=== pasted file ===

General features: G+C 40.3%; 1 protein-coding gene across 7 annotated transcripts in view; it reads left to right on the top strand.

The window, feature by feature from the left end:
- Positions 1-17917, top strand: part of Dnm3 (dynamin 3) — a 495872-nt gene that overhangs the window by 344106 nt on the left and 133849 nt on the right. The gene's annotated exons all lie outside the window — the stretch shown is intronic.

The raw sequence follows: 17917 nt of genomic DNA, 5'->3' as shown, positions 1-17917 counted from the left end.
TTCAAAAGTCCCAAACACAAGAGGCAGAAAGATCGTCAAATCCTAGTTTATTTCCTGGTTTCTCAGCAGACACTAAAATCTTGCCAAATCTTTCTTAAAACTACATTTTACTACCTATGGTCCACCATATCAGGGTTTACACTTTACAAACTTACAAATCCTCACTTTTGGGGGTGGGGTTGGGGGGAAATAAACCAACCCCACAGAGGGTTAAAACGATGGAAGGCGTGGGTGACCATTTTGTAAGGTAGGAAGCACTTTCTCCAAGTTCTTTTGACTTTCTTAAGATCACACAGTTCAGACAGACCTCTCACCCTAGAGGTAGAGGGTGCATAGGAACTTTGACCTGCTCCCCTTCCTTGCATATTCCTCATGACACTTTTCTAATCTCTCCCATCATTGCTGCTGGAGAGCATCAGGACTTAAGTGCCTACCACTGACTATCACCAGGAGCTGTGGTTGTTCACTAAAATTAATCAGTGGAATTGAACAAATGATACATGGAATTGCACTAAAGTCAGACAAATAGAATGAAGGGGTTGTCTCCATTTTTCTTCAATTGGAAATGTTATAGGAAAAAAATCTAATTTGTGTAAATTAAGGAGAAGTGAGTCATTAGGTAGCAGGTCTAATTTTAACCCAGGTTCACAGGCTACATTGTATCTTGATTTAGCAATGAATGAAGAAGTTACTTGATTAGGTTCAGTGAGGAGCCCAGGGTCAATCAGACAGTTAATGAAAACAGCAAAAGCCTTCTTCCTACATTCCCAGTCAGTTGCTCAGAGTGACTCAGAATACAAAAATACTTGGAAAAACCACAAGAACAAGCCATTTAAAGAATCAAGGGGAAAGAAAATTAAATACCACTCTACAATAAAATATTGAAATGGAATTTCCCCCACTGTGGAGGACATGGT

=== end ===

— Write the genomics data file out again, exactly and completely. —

General features: G+C 40.3%; 1 protein-coding gene across 7 annotated transcripts in view; it reads left to right on the top strand.

The window, feature by feature from the left end:
- Positions 1-17917, top strand: part of Dnm3 (dynamin 3) — a 495872-nt gene that overhangs the window by 344106 nt on the left and 133849 nt on the right. The gene's annotated exons all lie outside the window — the stretch shown is intronic.

The raw sequence follows: 17917 nt of genomic DNA, 5'->3' as shown, positions 1-17917 counted from the left end.
TTCAAAAGTCCCAAACACAAGAGGCAGAAAGATCGTCAAATCCTAGTTTATTTCCTGGTTTCTCAGCAGACACTAAAATCTTGCCAAATCTTTCTTAAAACTACATTTTACTACCTATGGTCCACCATATCAGGGTTTACACTTTACAAACTTACAAATCCTCACTTTTGGGGGTGGGGTTGGGGGGAAATAAACCAACCCCACAGAGGGTTAAAACGATGGAAGGCGTGGGTGACCATTTTGTAAGGTAGGAAGCACTTTCTCCAAGTTCTTTTGACTTTCTTAAGATCACACAGTTCAGACAGACCTCTCACCCTAGAGGTAGAGGGTGCATAGGAACTTTGACCTGCTCCCCTTCCTTGCATATTCCTCATGACACTTTTCTAATCTCTCCCATCATTGCTGCTGGAGAGCATCAGGACTTAAGTGCCTACCACTGACTATCACCAGGAGCTGTGGTTGTTCACTAAAATTAATCAGTGGAATTGAACAAATGATACATGGAATTGCACTAAAGTCAGACAAATAGAATGAAGGGGTTGTCTCCATTTTTCTTCAATTGGAAATGTTATAGGAAAAAAATCTAATTTGTGTAAATTAAGGAGAAGTGAGTCATTAGGTAGCAGGTCTAATTTTAACCCAGGTTCACAGGCTACATTGTATCTTGATTTAGCAATGAATGAAGAAGTTACTTGATTAGGTTCAGTGAGGAGCCCAGGGTCAATCAGACAGTTAATGAAAACAGCAAAAGCCTTCTTCCTACATTCCCAGTCAGTTGCTCAGAGTGACTCAGAATACAAAAATACTTGGAAAAACCACAAGAACAAGCCATTTAAAGAATCAAGGGGAAAGAAAATTAAATACCACTCTACAATAAAATATTGAAATGGAATTTCCCCCACTGTGGAGGACATGGT